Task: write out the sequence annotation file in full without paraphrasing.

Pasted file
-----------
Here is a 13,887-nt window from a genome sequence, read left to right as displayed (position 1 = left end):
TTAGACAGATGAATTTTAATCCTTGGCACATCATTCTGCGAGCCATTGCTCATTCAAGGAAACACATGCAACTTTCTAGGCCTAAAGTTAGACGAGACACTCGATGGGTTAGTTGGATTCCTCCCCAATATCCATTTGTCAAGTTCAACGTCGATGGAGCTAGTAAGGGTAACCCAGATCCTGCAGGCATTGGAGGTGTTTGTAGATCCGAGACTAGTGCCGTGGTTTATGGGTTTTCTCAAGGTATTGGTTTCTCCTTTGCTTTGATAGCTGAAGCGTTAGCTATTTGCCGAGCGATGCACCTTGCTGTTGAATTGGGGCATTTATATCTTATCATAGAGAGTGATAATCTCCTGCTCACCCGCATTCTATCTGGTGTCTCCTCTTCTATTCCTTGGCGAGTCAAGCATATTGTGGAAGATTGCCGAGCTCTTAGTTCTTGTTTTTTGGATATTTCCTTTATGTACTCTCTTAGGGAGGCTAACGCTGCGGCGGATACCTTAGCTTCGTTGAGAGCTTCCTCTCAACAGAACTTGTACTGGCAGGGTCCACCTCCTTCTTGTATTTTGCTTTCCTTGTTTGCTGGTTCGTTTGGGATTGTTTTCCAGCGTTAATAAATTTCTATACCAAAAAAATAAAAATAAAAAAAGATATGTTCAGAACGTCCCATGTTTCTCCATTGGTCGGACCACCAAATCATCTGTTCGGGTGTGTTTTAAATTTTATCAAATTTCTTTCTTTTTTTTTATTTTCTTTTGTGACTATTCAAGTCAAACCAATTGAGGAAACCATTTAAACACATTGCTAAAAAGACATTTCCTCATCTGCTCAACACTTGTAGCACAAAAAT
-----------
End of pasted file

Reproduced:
Here is a 13,887-nt window from a genome sequence, read left to right as displayed (position 1 = left end):
TTAGACAGATGAATTTTAATCCTTGGCACATCATTCTGCGAGCCATTGCTCATTCAAGGAAACACATGCAACTTTCTAGGCCTAAAGTTAGACGAGACACTCGATGGGTTAGTTGGATTCCTCCCCAATATCCATTTGTCAAGTTCAACGTCGATGGAGCTAGTAAGGGTAACCCAGATCCTGCAGGCATTGGAGGTGTTTGTAGATCCGAGACTAGTGCCGTGGTTTATGGGTTTTCTCAAGGTATTGGTTTCTCCTTTGCTTTGATAGCTGAAGCGTTAGCTATTTGCCGAGCGATGCACCTTGCTGTTGAATTGGGGCATTTATATCTTATCATAGAGAGTGATAATCTCCTGCTCACCCGCATTCTATCTGGTGTCTCCTCTTCTATTCCTTGGCGAGTCAAGCATATTGTGGAAGATTGCCGAGCTCTTAGTTCTTGTTTTTTGGATATTTCCTTTATGTACTCTCTTAGGGAGGCTAACGCTGCGGCGGATACCTTAGCTTCGTTGAGAGCTTCCTCTCAACAGAACTTGTACTGGCAGGGTCCACCTCCTTCTTGTATTTTGCTTTCCTTGTTTGCTGGTTCGTTTGGGATTGTTTTCCAGCGTTAATAAATTTCTATACCAAAAAAATAAAAATAAAAAAAGATATGTTCAGAACGTCCCATGTTTCTCCATTGGTCGGACCACCAAATCATCTGTTCGGGTGTGTTTTAAATTTTATCAAATTTCTTTCTTTTTTTTTATTTTCTTTTGTGACTATTCAAGTCAAACCAATTGAGGAAACCATTTAAACACATTGCTAAAAAGACATTTCCTCATCTGCTCAACACTTGTAGCACAAAAAT